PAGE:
The therapeutic intervention scoring system (TISS) is one of the widely applied scoring systems which mostly rely on therapeutic, diagnostic and nursing activities. [5] Besides evaluation of the therapeutic interventions, TISS also assists in quantification of nursing workload, ICU cost evaluation and has been proposed as a valuable tool for analyzing the utilization of ICU resources. [6] Originally introduced in 1970, this scoring system comprised of 76 interventions, later updated during 1983. [7],[8] Although initially designed to be a prognostic scoring system, the system has been predominantly applied for evaluation of cost and nursing workload. TISS-28, a simplified version of TISS was published in 1996 and is being used as a tool for assessing resource utilization and prognosis after discharge from ICU. [9]

With this background the present study aimed at applying this scoring system to evaluate its utility in quantifying the resource utilization, costs and prognosis of the patients in five ICUs in Trinidad and Tobago.


 » Materials and Methods Top


Approval of the Ethics Committee of the University of the West Indies was obtained prior to the study. Approvals were also obtained from the hospital authorities for collection of data. All patients admitted consecutively to the ICUs of three teaching hospitals and two private institutions in Trinidad over a period of eight weeks from July 2005 through August 2005 were included for prospective collection of data.

Hospitals and ICU setting

Trinidad and Tobago is a twin-island nation of the English-speaking Caribbean, with a population of 1.3 million. The Gross Domestic Product (GDP) (by purchasing power parity) is 18 billion US dollars, with a per capita income of 16, 700 US$. The total annual budget of Trinidad and Tobago is about 6 billion US dollars, of which approximately 6% is spent on the healthcare sector and the per capita expenditure on health is about 279 US$ (Pan American Health Organization, 2005). There are three major public hospitals in Trinidad namely the Port-of-Spain General Hospital, Eric Williams Medical Sciences Complex and San Fernando General Hospital, all being teaching hospitals and affiliated to the University of the West Indies. All the ICUs are multidisciplinary units admitting adult medical and surgical patients. The ICU at Eric Williams Medical Sciences Complex is the only unit, which admits pediatric patients. The total number of ICU beds in all the three hospitals is 17. The private institutions have four-bed and six-bed ICUs respectively, admitting adult patients.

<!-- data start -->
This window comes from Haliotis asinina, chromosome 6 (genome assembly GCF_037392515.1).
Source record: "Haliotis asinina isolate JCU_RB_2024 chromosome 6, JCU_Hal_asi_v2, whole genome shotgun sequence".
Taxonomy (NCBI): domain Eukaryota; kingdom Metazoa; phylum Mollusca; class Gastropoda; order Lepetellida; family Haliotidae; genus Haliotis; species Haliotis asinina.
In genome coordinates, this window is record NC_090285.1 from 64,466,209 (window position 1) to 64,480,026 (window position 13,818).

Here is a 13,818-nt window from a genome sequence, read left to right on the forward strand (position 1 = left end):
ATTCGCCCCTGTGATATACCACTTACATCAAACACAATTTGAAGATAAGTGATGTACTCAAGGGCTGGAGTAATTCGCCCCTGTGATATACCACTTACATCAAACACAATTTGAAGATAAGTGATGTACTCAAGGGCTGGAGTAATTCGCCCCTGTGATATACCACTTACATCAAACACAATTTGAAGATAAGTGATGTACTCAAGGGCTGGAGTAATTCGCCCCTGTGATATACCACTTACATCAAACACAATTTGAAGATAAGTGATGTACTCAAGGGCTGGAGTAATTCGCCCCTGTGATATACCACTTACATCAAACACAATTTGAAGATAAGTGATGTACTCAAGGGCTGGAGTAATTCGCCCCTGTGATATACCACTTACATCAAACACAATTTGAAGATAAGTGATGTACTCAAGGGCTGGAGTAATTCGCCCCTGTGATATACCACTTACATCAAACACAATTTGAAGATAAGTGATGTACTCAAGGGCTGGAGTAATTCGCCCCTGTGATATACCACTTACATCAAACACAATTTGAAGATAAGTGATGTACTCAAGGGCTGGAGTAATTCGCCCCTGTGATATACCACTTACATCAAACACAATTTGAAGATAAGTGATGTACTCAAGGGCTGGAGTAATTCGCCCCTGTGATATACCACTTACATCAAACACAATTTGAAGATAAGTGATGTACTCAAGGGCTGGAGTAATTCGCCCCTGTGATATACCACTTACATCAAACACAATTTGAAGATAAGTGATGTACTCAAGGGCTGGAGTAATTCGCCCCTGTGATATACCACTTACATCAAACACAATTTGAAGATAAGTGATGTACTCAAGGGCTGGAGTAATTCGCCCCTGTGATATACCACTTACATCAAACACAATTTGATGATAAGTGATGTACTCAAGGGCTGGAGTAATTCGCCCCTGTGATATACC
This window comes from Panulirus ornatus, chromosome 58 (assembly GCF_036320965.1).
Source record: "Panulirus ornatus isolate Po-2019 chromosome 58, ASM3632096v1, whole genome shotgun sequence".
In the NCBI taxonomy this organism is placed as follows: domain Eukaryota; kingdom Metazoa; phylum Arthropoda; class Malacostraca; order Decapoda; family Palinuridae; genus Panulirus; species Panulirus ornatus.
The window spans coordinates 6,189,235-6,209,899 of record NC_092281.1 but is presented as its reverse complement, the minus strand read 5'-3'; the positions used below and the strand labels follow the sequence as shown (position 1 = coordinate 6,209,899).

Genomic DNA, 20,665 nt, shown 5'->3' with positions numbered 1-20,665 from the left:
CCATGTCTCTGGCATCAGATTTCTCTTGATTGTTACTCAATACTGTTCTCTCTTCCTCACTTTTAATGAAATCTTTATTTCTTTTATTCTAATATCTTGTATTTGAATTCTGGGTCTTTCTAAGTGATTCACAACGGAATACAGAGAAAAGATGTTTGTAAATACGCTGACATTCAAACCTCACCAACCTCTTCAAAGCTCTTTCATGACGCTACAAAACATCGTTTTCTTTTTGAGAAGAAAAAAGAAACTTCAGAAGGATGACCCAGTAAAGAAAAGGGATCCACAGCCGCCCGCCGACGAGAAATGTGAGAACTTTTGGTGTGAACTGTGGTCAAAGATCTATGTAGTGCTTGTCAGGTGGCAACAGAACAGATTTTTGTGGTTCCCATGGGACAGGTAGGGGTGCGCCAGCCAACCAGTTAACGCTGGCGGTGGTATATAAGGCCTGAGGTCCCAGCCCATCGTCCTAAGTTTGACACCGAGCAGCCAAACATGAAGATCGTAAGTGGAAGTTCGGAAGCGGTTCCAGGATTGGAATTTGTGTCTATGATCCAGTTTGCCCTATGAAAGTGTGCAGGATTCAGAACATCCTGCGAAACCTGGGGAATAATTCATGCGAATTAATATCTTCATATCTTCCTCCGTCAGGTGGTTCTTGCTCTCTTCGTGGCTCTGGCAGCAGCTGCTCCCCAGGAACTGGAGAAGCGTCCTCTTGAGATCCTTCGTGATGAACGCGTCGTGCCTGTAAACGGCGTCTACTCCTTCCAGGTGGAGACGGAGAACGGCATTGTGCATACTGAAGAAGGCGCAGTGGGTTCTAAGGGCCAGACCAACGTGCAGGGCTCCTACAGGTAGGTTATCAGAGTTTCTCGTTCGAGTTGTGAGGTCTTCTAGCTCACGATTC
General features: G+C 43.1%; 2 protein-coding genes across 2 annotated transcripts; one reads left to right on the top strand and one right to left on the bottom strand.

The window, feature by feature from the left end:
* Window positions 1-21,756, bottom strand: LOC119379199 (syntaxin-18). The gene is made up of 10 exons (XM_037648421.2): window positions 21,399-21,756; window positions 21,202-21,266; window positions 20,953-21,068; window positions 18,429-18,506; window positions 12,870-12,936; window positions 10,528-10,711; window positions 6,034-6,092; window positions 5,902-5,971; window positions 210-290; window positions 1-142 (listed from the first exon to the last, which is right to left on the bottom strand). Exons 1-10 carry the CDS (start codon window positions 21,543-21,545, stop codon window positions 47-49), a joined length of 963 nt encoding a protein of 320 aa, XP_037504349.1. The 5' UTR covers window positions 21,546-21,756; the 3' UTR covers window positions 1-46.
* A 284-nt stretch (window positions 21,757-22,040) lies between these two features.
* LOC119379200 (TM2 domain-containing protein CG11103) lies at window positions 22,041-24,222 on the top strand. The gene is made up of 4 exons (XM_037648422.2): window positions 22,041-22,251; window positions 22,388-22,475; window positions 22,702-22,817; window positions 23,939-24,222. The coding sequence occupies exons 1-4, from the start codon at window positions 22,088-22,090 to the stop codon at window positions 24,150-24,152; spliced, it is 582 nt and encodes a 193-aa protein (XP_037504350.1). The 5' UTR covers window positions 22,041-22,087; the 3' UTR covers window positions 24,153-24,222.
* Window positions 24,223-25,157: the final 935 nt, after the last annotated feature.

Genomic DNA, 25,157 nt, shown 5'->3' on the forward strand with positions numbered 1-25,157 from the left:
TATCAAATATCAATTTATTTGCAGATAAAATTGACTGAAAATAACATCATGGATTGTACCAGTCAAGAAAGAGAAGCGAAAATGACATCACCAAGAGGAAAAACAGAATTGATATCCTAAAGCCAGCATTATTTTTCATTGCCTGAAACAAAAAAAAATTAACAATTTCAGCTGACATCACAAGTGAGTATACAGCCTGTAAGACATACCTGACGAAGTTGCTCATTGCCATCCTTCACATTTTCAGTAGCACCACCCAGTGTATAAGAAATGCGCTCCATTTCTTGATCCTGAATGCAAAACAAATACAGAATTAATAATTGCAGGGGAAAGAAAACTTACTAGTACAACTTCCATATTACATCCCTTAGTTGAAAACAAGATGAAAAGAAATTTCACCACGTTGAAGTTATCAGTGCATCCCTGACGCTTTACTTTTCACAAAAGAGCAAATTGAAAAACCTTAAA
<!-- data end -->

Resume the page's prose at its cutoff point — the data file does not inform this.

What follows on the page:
The Radiology Department and the Pathology, Microbiology laboratories of all the hospitals have state-of-the-art equipment facilitating a wide range of investigations. The ICUs in all the hospitals also have facilities for blood gas analyses, portable radiograph and ultrasound.

Data collection

Demographic data such as the age and gender of the patients, the diagnoses, hospital outcomes and the ICU length of stay were recorded prospectively for all patients. The worst physiological simplified acute physiology score (SAPS) II was recorded on admission to the ICU. [10]

TISS-28 was scored on a daily basis from the day of admission to the day of discharge or death. Data were collected from ICU patient charts and files. The patients were followed up throughout their stay in the ICU and the hospital after discharge from the ICU. The nursing staffing pattern for each ICU was evaluated by recording the availability of number of nurses per shift per patient. The TISS-28 per nurse was calculated by dividing the product of the mean daily TISS-28 and the number of patients by the number of nurses in a given ICU.